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  19. its so frightening….
    Nice Haiku!

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  20. Gayle, with what is going on in the world today….in Europe with the issues of terrorism, such random violence against an innocent public by crazed men…and the issue right now with N.Korea, all this brings back a fear that perhaps the Blitz in London, and England…suffered. And your haiku today means something else to me: The wildfires on the border of Georgia and Florida. The wildlife destroyed by these fires, and no bombs need to drop.
    The ‘leaders’ we have, regardless what party, are what chills my spine and heart. I do think we have stepped into WWIII and we are seeing it unfold before our eyes. I prepared for Y2K seriously and ran a national website. that got my fear going but nothing like what we face today. Perhaps the only thing to do to lessen stress is turn off the TV and delete the political sites that invade our lives. I am going to go hug my radishes and swiss chard down in the garden.

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    • I wasn’t even aware of wildfires on our border, Jane, and that’s because I rarely watch the news anymore. The news serves me no good purpose these days. And while I don’t have radishes or swiss chard to hug, I hug and smile at my two wonderful granddaughters regularly. Best medicine for keeping my head and heart steady these days.

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      • Oh, Gayle!!! Those two granddaughters are MUCH better than radishes and swiss chard. LOL! You are so fortunate and I can understand about the news. I don’t know why only the worse is portrayed…or maybe there is nothing else….on the news, but I think we all can find something to find joy (as you do with your kids…) and embrace. I send love to you and yours!!!!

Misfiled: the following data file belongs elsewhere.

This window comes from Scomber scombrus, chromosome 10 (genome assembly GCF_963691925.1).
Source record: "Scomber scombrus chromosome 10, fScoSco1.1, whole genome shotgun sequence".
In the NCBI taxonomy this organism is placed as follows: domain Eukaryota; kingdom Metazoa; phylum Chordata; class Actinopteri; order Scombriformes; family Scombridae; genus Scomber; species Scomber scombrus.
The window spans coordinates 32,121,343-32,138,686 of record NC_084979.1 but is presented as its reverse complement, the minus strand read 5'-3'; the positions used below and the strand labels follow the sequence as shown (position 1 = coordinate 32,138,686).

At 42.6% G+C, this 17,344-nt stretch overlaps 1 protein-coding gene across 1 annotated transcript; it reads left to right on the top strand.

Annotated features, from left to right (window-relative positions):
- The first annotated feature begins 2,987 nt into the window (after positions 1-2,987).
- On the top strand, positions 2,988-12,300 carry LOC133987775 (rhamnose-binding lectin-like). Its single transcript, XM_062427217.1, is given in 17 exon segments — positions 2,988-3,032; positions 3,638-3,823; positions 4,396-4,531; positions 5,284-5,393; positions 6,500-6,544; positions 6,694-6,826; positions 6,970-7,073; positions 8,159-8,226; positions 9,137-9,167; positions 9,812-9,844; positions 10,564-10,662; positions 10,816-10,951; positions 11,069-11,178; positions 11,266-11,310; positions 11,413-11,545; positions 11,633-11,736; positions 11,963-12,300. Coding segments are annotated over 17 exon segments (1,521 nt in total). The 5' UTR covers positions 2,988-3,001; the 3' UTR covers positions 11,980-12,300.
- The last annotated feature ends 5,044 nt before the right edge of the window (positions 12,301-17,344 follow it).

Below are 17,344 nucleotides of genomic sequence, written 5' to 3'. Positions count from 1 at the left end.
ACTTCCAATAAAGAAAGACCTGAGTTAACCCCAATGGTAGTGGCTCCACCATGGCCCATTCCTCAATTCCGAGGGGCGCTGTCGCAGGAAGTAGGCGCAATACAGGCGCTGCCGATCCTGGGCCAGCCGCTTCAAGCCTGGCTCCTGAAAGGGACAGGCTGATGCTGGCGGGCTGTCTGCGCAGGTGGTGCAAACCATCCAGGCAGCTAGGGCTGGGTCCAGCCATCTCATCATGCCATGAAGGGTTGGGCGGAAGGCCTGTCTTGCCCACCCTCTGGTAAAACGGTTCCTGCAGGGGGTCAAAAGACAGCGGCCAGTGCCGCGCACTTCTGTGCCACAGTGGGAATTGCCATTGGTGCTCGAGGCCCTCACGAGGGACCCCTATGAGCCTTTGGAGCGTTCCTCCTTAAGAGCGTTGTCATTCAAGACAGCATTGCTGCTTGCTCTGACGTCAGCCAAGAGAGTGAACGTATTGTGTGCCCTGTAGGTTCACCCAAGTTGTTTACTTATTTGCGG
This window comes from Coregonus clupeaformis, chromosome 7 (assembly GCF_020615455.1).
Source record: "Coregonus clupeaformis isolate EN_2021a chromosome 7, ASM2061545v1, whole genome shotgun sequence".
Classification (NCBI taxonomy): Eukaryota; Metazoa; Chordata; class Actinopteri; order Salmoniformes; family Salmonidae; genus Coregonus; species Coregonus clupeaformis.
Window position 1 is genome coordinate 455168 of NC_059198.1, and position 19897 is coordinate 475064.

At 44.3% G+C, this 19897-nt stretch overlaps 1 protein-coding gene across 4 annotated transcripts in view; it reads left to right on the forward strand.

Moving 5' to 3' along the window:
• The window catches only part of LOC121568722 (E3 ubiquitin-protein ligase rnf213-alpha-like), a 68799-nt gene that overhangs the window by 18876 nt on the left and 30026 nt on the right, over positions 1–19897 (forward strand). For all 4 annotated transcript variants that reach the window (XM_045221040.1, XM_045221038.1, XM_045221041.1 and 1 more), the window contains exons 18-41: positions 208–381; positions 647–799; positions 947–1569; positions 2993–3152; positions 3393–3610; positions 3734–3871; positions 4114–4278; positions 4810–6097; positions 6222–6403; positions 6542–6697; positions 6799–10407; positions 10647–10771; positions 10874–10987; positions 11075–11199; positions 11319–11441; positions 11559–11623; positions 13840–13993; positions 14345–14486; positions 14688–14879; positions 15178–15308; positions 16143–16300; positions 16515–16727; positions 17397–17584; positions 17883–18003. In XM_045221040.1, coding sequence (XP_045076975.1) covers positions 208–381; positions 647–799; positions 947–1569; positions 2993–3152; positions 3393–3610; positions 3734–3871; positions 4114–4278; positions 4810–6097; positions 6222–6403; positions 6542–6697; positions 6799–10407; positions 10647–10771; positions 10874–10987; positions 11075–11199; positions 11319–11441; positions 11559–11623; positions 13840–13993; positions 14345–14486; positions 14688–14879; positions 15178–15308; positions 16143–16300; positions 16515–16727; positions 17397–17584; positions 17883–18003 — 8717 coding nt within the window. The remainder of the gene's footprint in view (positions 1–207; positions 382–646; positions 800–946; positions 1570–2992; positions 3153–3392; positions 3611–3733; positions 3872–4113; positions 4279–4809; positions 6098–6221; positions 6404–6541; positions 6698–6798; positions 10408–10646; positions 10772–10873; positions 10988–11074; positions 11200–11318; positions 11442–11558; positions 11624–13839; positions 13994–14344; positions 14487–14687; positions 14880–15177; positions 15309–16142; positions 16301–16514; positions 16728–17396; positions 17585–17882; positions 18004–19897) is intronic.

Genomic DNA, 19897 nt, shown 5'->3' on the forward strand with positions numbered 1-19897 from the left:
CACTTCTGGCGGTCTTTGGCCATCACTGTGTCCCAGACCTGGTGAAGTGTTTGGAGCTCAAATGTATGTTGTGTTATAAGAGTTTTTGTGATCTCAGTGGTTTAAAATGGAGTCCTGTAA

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  21. I have to chuckle when I think of this, too. And growing up in L.A. I recall some blackouts, too–but that could have been back at the end of WWII. Scary stuff and there are shades of it today.

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  22. Your haiku dovetails so nicely into the subject! The quietly seems ironic… “We wouldn’t want to miss the sound of the bomb, children!”

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  23. Gayle, I remember those drills. That photo looks just like my second grade classroom, and that was us, under our desks. It was hard to comprehend…. Still is.

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    • It looks like my second grade classroom too, Betty. Yes, hard to comprehend what we went through back in those days.

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  24. Love this Gayle! The good ole ‘duck and cover’ as if that would protect you in the event of some awful catastrophe. Well done!

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    • Thank you, Renee! It was only in looking back as an adult that I could see the ridiculous idea that we would somehow be protected from bombings. We would have been better off keeping our spirits up through playing or singing.

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  25. I never knew that there are such drills happening in some part of the world… but seeing it from a child point of you it makes me feel yes its scary… there could be a better option for this kind of education…

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    • I agree with you. There must have been a better option but these drills are no longer practiced in our school system these days. Thanks for coming by and sharing your comment.